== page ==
4: “You are no longer one of my scullions,” said the Cardinal to him, little thinking that the child had a fellow-lodger. Thomas, mistaking the purport of his words, imagined that his master dismissed him from his kitchen; then the poor little fellow, seeing that his own existence, as well as that of his friend, was much compromised by this act of severe justice, threw himself at his master's feet, saying:

5. "Oh, signore! what will become of my poor friend Peter, if you send him


?” The Cardinal demanded an explanation of these words, which he could not understand, and thus discovered that the drawings were the work of a little shepherd, whom Thomas had secretly maintained for two years.

6. “When he returns at night, you will bring him to me,” said the Cardinal, laughing at the mistake, and generously forgiving Thomas. That evening, the artist did not make his appearance at the palace of the Cardinal; two days, a week, a fortnight, clapsed, and still nothing was heard of Peter of Cortona.

7. At length, the Cardinal, who was greatly in'terested in the fate of the young artist, succeeded in discovering that, for a fortnight, the charitable monks of an isolated convent had received and detained with unem a young draughtsman, from fourteen to fifteen years of age, who had come to ask permission to copy a picture of Raphael's which was in the chapel of the cloister. This child was Peter. He was taken back to the palace of the Cardinal, who, after receiving him with kindness, placed him in the school of one of the best painters in Rome.

8. Fifty years later, there were two old men, living togěther

?Prél' ato, a clergyman of high rank. A cardinal is a prelate of the highest order in the Roman Church, next in rank to the Pope. — * Pur'. port, meaning.--* Com'pro mised, put in danger. — * Is' o låt ed, separated from others; lonely.- Draughtsman (dråfts' man), painter, sketcher.— Raphael was a very eminent painter, whose works are the admiration of the worll. He lived between the years 1483 and 1520.

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like brothers, in one of the handsomest private dwellings of Florence. It was said of the one _“He is the greatest painter of our day;" of the other—“ He will be the model of friends in all future ages."


11. THE LAST LEAF. 1 SAW him once before,

As he pass'd by the door,

And again
The pavement stones resound,
As he totters o'er the ground

With his cane.
2. They say that in his prime,
Ere the pruning-knife of Time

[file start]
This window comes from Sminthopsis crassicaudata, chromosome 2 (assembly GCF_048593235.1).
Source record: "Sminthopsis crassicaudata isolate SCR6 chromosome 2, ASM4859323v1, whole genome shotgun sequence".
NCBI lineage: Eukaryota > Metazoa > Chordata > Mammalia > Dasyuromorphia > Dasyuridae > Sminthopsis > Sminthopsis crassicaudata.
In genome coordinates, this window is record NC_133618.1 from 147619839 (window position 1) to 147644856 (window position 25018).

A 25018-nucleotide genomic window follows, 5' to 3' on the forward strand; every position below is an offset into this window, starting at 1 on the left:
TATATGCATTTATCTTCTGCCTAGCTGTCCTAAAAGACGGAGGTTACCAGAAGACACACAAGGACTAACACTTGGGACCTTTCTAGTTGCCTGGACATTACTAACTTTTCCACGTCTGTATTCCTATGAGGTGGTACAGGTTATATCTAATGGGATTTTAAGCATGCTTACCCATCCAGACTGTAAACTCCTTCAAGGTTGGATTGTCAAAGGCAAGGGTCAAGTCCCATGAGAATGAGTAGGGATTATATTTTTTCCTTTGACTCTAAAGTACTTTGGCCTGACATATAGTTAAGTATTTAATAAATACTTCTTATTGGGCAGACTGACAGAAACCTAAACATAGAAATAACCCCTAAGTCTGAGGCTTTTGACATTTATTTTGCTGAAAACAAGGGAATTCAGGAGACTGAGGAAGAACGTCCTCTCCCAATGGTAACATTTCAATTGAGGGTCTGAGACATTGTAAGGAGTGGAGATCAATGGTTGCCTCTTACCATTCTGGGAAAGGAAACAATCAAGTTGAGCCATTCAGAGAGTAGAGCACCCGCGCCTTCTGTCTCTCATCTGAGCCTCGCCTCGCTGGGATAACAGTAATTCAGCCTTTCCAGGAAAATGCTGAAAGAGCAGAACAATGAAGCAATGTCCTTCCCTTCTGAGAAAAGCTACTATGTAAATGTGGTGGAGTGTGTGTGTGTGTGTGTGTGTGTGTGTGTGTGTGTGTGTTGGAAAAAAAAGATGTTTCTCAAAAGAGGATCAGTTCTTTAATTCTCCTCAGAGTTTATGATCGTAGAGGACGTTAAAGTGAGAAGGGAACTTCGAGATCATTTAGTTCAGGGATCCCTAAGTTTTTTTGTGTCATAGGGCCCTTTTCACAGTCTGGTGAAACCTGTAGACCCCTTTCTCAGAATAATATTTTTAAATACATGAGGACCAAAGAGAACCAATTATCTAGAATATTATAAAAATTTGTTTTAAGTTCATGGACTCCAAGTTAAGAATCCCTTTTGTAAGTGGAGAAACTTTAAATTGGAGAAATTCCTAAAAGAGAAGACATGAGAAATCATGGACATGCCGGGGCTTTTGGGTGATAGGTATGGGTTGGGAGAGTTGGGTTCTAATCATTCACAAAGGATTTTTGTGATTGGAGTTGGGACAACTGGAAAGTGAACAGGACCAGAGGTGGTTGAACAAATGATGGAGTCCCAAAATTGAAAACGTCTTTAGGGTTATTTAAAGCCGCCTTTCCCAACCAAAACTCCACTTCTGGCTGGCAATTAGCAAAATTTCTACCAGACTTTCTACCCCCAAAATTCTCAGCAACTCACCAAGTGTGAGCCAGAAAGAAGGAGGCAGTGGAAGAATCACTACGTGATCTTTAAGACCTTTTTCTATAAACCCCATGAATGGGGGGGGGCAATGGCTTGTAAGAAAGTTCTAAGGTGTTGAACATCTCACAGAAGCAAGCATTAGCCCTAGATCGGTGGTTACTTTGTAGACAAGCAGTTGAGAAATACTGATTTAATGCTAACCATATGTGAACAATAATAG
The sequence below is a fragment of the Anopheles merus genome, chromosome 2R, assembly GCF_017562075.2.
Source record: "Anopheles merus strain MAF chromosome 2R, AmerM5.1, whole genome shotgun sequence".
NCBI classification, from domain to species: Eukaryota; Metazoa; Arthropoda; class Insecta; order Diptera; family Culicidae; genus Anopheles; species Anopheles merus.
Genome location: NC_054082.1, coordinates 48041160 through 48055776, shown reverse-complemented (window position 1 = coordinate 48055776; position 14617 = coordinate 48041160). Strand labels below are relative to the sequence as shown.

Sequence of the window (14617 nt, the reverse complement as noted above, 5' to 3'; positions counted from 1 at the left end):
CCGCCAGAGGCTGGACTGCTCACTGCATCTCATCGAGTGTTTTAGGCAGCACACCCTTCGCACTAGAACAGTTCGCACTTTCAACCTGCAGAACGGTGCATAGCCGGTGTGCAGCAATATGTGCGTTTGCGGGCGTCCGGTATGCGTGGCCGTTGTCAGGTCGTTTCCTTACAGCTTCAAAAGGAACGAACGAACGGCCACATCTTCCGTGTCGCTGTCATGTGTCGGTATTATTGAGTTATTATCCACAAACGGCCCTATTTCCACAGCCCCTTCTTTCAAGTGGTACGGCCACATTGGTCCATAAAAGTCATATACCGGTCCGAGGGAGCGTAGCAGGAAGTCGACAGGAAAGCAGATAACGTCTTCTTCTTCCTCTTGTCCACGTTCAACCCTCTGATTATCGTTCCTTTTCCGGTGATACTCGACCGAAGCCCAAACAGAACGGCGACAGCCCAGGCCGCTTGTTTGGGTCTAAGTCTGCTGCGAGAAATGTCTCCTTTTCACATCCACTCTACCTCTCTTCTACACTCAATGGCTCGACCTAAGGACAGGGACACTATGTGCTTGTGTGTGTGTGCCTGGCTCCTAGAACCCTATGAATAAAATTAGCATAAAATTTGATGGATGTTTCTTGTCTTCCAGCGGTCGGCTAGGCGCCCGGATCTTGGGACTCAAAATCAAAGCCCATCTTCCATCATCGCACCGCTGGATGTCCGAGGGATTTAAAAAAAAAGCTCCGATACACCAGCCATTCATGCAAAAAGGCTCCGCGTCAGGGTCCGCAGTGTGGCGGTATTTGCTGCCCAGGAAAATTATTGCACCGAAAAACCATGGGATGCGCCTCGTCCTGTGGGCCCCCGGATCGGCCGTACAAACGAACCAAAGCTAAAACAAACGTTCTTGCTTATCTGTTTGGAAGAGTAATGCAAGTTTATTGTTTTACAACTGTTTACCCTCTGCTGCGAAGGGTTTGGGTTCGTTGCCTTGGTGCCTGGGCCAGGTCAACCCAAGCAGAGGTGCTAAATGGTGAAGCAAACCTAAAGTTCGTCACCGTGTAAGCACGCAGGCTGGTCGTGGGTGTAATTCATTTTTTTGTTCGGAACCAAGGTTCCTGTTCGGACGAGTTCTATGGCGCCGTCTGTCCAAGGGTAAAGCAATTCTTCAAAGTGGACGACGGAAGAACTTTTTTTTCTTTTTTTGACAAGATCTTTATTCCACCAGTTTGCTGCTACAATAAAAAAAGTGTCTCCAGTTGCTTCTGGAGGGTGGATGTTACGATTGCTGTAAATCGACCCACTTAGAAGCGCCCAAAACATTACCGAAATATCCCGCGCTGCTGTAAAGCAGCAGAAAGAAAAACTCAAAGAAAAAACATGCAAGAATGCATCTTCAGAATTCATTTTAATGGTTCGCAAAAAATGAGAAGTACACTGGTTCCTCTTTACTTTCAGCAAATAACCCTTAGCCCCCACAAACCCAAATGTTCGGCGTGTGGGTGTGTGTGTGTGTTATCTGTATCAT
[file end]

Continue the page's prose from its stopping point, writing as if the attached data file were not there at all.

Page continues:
Cut him down,
Not a better man was found
By the Crier on his round

Through the town.
3. But now he walks the streets,
And he looks at all he meets

Sad and wan,'
And he shakes his feeble head,
That it seems as if he said,

“They are gone."
4. The mossy marbles rest
On the lips that he has prest

In their bloom,
And the names he loved to hear
Have been carved' for many a year

On the tomb.
5. My grandmamma has said,
Poor old lady, she is dead

Long ago, 'Wan (wồn), pale and sickly.- Mar' bles, tombstones. Bloom youth.-Cårved, sculptured ; cut out.

That he had a Roman' nose,
And his cheek was like a rose

In the snow.

6. But now his nose is thin,
And it rests upon his chin

Like a staff,
And a crook is in his back,
And a melancholy crack

In his laugh.
7. I know it is a sin
For me to sit and grin

At him here;
But the old three-corner'd hat,
And the breeches, and all that,

Are so queer!
8. And if I should live to be
The last leaf


the tree
In the spring, -
Let them smile as I do now,
At the old forsaken bough
Where I cling



YOUNG Parisian, going to Amsterdam," was attracted by

the remarkable beauty of a house situated near the canal. He addressed a Dutchman in French, who stood near him in the vessel, with, “ Pray, sir, may I ask who that house belongs to ?” The Hollander answered him in his own language, “ Ik kan niet verstaan” [I do not understand you].

2. The Parisian, not doubting that he understood, took the

Roman nose, a nose that is slightly curved like the bēak of an eagle, and hence sometimes called an aquiline nose.— * Breeches (brich:ez).—Par is' e an, an inhabitant of the city of Paris in France ; a Frenchman.-*Am' ster dam, an important city, the capital of the king. dom and province of Holland